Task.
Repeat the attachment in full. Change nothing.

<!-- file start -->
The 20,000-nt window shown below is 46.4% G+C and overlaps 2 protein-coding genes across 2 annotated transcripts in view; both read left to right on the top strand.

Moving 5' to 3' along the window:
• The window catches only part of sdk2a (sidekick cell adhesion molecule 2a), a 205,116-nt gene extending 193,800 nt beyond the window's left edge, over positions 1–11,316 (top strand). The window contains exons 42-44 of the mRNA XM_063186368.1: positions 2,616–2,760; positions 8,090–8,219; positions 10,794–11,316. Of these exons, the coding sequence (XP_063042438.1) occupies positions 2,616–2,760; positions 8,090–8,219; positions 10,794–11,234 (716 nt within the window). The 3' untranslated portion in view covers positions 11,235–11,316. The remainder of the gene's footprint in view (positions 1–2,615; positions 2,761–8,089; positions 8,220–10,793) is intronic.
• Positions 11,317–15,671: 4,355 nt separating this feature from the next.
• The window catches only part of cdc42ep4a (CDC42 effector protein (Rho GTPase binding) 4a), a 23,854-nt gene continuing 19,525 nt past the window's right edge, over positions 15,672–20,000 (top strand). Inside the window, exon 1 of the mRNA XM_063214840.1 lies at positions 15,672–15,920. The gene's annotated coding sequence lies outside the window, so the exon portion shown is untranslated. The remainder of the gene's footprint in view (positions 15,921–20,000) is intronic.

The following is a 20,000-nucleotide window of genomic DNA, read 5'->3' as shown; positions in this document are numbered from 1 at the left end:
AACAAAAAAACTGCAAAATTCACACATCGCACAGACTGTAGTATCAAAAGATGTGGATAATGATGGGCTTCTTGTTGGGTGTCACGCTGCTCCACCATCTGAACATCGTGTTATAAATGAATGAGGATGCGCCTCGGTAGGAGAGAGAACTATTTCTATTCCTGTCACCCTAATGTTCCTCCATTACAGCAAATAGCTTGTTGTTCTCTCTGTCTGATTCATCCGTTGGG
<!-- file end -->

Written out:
The 20,000-nt window shown below is 46.4% G+C and overlaps 2 protein-coding genes across 2 annotated transcripts in view; both read left to right on the top strand.

Moving 5' to 3' along the window:
• The window catches only part of sdk2a (sidekick cell adhesion molecule 2a), a 205,116-nt gene extending 193,800 nt beyond the window's left edge, over positions 1–11,316 (top strand). The window contains exons 42-44 of the mRNA XM_063186368.1: positions 2,616–2,760; positions 8,090–8,219; positions 10,794–11,316. Of these exons, the coding sequence (XP_063042438.1) occupies positions 2,616–2,760; positions 8,090–8,219; positions 10,794–11,234 (716 nt within the window). The 3' untranslated portion in view covers positions 11,235–11,316. The remainder of the gene's footprint in view (positions 1–2,615; positions 2,761–8,089; positions 8,220–10,793) is intronic.
• Positions 11,317–15,671: 4,355 nt separating this feature from the next.
• The window catches only part of cdc42ep4a (CDC42 effector protein (Rho GTPase binding) 4a), a 23,854-nt gene continuing 19,525 nt past the window's right edge, over positions 15,672–20,000 (top strand). Inside the window, exon 1 of the mRNA XM_063214840.1 lies at positions 15,672–15,920. The gene's annotated coding sequence lies outside the window, so the exon portion shown is untranslated. The remainder of the gene's footprint in view (positions 15,921–20,000) is intronic.

The following is a 20,000-nucleotide window of genomic DNA, read 5'->3' as shown; positions in this document are numbered from 1 at the left end:
AACAAAAAAACTGCAAAATTCACACATCGCACAGACTGTAGTATCAAAAGATGTGGATAATGATGGGCTTCTTGTTGGGTGTCACGCTGCTCCACCATCTGAACATCGTGTTATAAATGAATGAGGATGCGCCTCGGTAGGAGAGAGAACTATTTCTATTCCTGTCACCCTAATGTTCCTCCATTACAGCAAATAGCTTGTTGTTCTCTCTGTCTGATTCATCCGTTGGG